The pandemic had a severe impact on the most important trade partner of Lithuania – the euro area.  The contraction in euro area real GDP in 2020 is projected to be among the strongest compared to other advanced economies, which is likely due to the fact that the coronavirus outbreak in the euro area had started somewhat earlier, while movement and business restrictions were tighter. The situation in euro area economies also started to deteriorate faster during the second wave of the pandemic. This is particularly evident in the services sector, where activity is declining. Having suffered a stronger impact, the euro area is likely going to take slightly longer to recover than some other countries. In these circumstances and taking into account that some of the European countries have limited fiscal space, investment- and reform-orientated financial support from the European Union (EU) will be particularly important. The Eurosystem’s accommodative monetary policy also has contributed to more favourable financing conditions for both the public and private sector.

Before the start of the second wave of the pandemic, neither Lithuania nor most other countries had reached their pre-crisis activity levels.  Lithuania and the rest of the EU have successfully recovered around two-thirds of the value added that was lost in the first half of 2020. Among key economic sectors in Lithuania, manufacturing saw a marked improvement. Due to prior investments and long-term business relations, output volumes in certain manufacturing segments increased even above their pre-crisis levels. Overall, the situation in Lithuania’s manufacturing sector improved far more than in the rest of the EU. However, the same could not be said for most other economic activities. The private services sector managed to successfully recover only somewhat more than half of its value added that was lost during the first wave of the pandemic. The construction sector was in an even worse state before the second wave hit: in the second quarter of 2020, construction activities suffered a sharp decline, later making only a modest recovery.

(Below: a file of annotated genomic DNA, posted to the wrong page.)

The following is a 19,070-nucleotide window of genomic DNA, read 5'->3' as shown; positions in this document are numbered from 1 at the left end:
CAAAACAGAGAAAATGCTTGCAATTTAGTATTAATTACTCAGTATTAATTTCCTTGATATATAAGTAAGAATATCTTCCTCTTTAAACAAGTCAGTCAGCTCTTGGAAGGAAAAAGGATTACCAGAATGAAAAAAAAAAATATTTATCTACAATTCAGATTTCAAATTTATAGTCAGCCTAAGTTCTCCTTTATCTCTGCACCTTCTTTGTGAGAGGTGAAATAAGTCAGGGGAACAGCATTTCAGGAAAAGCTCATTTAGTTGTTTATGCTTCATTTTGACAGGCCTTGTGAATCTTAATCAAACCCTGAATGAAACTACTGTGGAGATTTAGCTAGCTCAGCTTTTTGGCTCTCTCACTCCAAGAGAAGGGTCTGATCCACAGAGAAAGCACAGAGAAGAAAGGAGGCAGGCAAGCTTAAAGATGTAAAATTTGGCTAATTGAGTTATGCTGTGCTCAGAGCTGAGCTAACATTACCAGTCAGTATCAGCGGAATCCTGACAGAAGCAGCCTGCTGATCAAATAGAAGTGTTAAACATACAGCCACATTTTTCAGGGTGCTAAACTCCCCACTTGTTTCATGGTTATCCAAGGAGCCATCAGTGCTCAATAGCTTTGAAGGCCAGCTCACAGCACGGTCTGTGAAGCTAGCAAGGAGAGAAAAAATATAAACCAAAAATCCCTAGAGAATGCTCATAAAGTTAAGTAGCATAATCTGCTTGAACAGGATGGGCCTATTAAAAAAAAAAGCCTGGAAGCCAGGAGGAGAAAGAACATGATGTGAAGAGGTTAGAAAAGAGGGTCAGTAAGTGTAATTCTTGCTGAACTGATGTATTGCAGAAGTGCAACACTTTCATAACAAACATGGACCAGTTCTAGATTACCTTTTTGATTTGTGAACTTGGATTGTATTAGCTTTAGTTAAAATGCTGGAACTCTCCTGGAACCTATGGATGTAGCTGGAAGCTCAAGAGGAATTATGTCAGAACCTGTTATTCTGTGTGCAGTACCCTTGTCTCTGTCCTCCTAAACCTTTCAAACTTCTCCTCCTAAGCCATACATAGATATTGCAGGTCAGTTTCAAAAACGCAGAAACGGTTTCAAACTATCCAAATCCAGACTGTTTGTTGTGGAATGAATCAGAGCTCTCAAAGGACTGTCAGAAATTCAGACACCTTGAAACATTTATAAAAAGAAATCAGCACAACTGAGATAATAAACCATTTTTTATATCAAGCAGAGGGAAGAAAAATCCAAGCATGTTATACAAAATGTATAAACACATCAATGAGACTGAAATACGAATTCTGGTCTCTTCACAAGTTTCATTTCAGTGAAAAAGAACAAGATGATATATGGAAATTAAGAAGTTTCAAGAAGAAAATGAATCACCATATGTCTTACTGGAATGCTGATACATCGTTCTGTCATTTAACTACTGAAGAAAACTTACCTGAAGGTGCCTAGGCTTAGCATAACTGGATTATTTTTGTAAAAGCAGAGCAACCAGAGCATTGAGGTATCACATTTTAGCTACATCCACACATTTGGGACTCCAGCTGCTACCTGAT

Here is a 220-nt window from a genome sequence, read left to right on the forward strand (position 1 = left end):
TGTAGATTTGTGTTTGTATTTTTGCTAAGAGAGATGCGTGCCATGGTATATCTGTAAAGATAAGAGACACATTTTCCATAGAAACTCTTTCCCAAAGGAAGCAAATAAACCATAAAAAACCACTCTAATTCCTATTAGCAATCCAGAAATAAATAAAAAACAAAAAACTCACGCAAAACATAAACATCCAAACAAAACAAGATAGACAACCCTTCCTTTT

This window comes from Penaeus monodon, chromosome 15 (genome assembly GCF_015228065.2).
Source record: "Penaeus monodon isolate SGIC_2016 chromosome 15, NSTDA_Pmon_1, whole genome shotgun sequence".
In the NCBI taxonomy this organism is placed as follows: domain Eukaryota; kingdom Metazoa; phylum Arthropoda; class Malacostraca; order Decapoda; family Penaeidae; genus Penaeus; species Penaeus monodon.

The current crisis had a less drastic impact on Lithuania’s labour market than previously expected. Labour market developments were considerably influenced by the decisions adopted by Lithuania’s government. With state support, a portion of workers were sent to downtime and maintained their jobs. In the second quarter of 2020, such workers accounted for around 4% of the overall labour force. This quite significantly limited the increase in unemployment at the onset of the crisis. State aid aimed at job preservation was also a common practice in other European countries (e.g. in euro area countries, where the economic decline was sharper compared to Lithuania, the unemployment rate did not go up at the beginning of the crisis mainly due to the policies in place to support the labour market). Later, with the economic recovery gaining traction, the situation in Lithuania’s labour market started to improve. Labour market conditions varied considerably in different economic areas (employment in economic activities that were most severely hit by the crisis, such as accommodation and catering, remained low), but in general the number of employees started to slowly rise. Nonetheless, the unemployment rate did not drop; quite the contrary, it even increased. This was likely due to the aid offered for job seekers, which motivated some of the population to sign up as active job seekers.